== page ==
For a more family-friendly fishing experience, use lighter gear with a standard running sinker rig. Fish into the shallows of the wash right near the beach with small squid strips or sandworms for bait. You'll often find mullet, flathead or salmon turn up, especially if you throw some berley into the shore break.

McLoughlins Beach, Reeves Beach and Woodside Beach

McLoughlins, Reeves and Woodside beaches mark the beginning of the Ninety Mile Beach, offering visitors an array of recreational options. Accessible from the South Gippsland Highway, McLoughlins Beach boasts a camping area and a 4WD track that runs along the back of the dunes. The beach itself is a serene and peaceful spot, complete with a picnic shelter, playground and toilets. The beach is perfect for fishing, especially for larger snapper, whiting, flathead, salmon, and gummy sharks, with McGaurans a hotspot for big snapper. Visitors can even pump yabbies on the flats or catch beach worms in the surf. Nearby, Robertsons Beach is also a great spot for fishing, with the Tarra River channel at low tide offering big flathead and King George whiting.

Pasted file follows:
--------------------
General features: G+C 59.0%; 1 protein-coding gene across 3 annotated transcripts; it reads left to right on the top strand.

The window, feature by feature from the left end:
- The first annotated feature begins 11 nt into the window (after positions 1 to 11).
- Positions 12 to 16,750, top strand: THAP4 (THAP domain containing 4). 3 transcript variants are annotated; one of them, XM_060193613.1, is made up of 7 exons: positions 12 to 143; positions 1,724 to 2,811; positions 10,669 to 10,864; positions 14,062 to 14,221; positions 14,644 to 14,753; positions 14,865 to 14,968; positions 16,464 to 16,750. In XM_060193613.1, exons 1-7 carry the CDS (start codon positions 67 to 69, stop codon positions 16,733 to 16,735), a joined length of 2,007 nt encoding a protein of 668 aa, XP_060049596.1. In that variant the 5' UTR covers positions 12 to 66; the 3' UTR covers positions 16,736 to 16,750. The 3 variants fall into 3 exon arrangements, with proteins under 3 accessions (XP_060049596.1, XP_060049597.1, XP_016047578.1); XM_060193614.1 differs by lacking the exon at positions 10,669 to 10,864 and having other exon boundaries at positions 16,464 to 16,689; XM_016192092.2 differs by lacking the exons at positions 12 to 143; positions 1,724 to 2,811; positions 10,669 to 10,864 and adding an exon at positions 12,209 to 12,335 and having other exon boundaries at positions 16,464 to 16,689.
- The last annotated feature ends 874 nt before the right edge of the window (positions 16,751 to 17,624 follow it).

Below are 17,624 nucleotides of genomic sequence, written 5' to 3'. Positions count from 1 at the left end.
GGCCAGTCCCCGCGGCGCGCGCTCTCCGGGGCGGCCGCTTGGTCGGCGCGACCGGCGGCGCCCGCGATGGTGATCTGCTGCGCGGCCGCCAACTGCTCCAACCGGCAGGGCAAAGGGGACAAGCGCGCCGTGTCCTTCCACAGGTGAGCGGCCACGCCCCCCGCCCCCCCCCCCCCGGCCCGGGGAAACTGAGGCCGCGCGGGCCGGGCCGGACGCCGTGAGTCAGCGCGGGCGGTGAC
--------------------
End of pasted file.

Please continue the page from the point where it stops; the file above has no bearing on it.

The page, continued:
Seaspray, a small town situated directly on the Ninety Mile Beach, offers visitors easy access to the sand and surf. Located 32km south of Sale, Seaspray boasts a general store and a large park with top-notch facilities, stretching the entire length of Foreshore Road. Several access points along the coast provide entry to the beach, including the Seaspray Surf Life Saving Club, which is perched atop the sand dunes, complete with a large viewing deck and ramps leading down to the beach. Additionally, visitors can explore various smaller beaches such as Flamingo, Glomar, Delray, and Honeysuckles, many of which have wooden ramps and staircases over the dunes leading right down to the sand. Elevated viewing decks help fishers locate gutters before deciding where to set up.